“Game of Thrones” author George RR Martin joins his colleagues John Grisham and Jonathan Franzen in one Class action lawsuit against OpenAI at. The members of the “Author’s Guild” accuse the company of violating the authors’ copyright and committing “mass theft” against their intellectual property by training their artificial intelligence (AI). Furthermore, the source of their income is jeopardized.
A total of 17 authors are involved in the lawsuit: Martin, Grisham, Franzen as well as David Baldacci, Mary Bly, Michael Connelly, Sylvia Day, Elin Hilderbrand, Christina Baker Kline, Maya Shanbhag Lang, Victor LaValle, Jodi Picoult, Douglas Preston, Roxana Robinson, George Saunders, Scott Turow and Rachel Vail.
“The plaintiffs represent a group of professional writers whose works arise from their own spirit and creative literary expression,” the letter states. “The livelihood of these authors is secured by the works they create. But the [Large Language Models] “The defendants endanger writers’ ability to earn a living because the LLMs allow anyone to automatically and freely (or very cheaply) generate texts that they would otherwise have to pay writers to create.”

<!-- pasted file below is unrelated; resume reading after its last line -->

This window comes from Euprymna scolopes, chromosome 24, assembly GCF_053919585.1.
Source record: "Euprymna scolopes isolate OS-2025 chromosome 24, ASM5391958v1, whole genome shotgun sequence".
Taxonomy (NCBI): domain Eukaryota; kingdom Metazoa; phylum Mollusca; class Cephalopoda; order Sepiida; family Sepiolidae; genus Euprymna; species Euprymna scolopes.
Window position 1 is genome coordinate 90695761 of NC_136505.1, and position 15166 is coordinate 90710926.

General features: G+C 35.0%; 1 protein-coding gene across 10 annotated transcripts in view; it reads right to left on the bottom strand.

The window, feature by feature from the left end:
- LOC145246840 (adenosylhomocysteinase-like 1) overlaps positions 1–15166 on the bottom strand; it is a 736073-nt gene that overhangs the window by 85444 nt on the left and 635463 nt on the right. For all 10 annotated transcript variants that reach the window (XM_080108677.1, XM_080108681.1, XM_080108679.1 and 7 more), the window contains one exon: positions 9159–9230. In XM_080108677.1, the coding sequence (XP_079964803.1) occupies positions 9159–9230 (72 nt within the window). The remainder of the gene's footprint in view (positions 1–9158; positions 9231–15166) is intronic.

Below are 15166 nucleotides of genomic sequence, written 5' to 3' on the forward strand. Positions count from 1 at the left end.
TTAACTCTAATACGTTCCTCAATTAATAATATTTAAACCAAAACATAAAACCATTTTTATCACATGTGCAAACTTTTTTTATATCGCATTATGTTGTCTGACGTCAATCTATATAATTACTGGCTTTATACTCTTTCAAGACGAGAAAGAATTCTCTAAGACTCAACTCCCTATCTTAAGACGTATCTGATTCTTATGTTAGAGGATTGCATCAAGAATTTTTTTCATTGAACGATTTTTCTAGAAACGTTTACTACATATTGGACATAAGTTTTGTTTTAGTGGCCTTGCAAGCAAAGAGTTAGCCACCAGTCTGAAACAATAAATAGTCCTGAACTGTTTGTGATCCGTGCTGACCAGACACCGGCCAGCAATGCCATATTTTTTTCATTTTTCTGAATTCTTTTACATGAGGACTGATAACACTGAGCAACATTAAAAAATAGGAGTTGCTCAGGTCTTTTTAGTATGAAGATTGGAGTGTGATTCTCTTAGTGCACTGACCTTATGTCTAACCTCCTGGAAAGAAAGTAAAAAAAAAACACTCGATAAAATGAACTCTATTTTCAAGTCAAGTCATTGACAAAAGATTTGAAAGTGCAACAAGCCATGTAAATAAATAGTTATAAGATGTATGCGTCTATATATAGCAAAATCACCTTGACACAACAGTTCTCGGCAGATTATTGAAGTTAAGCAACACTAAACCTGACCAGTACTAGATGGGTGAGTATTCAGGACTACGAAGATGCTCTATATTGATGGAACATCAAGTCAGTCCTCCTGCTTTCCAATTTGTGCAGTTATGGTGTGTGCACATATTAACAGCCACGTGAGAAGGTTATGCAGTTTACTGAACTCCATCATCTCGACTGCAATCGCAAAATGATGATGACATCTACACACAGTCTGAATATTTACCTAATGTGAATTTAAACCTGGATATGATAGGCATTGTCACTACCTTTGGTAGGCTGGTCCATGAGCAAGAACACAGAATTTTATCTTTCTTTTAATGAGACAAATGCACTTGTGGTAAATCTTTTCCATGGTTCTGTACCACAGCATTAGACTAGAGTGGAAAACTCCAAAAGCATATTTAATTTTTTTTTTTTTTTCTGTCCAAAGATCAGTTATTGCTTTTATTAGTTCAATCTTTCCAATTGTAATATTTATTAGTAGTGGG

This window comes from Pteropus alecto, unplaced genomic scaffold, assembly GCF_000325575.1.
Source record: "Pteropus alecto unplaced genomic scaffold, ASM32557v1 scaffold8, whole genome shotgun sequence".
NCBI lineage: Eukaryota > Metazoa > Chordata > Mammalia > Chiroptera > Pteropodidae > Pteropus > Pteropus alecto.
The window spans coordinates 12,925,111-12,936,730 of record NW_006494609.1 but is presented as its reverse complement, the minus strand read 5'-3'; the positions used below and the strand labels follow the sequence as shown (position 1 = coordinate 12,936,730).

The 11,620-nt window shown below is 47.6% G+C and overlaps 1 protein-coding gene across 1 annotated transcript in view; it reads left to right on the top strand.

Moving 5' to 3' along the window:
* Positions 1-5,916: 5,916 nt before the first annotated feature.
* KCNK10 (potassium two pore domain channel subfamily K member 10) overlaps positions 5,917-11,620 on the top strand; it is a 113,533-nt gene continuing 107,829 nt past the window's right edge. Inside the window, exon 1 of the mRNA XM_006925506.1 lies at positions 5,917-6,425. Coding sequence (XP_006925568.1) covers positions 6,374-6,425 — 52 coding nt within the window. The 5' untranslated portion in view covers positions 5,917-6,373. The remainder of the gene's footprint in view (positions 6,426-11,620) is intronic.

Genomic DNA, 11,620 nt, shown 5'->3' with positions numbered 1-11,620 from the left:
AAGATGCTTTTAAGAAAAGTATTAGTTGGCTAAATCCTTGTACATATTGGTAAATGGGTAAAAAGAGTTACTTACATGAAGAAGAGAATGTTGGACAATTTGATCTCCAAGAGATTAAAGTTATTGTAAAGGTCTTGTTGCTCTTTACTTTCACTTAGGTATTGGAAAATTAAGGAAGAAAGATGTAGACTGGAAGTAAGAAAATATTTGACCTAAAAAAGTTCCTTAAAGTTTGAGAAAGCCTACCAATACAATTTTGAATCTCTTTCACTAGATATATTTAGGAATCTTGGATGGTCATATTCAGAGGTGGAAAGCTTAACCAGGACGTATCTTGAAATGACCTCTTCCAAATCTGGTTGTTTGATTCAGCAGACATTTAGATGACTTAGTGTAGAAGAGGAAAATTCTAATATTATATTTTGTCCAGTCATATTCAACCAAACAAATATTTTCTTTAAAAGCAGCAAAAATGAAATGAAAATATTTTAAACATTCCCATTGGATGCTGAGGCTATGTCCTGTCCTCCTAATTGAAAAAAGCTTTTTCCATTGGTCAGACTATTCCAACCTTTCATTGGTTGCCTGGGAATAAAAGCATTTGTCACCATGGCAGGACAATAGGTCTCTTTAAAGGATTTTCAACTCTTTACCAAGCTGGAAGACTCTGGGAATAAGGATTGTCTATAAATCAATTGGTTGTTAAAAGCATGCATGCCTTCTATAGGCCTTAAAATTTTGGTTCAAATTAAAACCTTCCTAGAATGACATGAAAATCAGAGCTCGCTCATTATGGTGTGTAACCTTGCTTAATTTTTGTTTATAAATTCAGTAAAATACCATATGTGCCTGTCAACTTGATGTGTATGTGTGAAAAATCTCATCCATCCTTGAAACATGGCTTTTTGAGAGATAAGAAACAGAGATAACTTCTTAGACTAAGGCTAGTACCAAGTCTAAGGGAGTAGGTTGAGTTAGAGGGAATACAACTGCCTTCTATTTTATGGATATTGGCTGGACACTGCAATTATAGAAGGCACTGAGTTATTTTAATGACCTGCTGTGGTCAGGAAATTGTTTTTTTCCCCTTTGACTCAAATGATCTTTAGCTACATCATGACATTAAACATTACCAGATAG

LLMs are deep learning algorithms used by AI programs like OpenAI’s ChatGPT to learn from a massive data set, recognize, translate, predict or generate text or content. To do this, the AI is given a large amount of text, which it processes through unsupervised learning (i.e. without further human input) to understand the meaning of words, the relationship between them and their context. The program bases its answers to the various prompts on this.
The lawsuit further states that third parties can use these programs to produce “other editions that are derived from the authors’ copyrighted works” in order to generate revenue. The writers are demanding compensation for the money they lose through the commercial use of AI.
This is not the first lawsuit against OpenAI for copyright infringement. In July 2023, author Sarah Silverman filed a lawsuit against both OpenAI’s ChatGPT and Meta’s LLaMA. Silverman’s concern is that the artificial intelligences are using works that are available online through “shadow libraries” instead of legally acquiring licenses for the books. Like the Authors Guild class action lawsuit, Silverman argues that OpenAI infringes her copyright because ChatGPT is able to aggregate her work.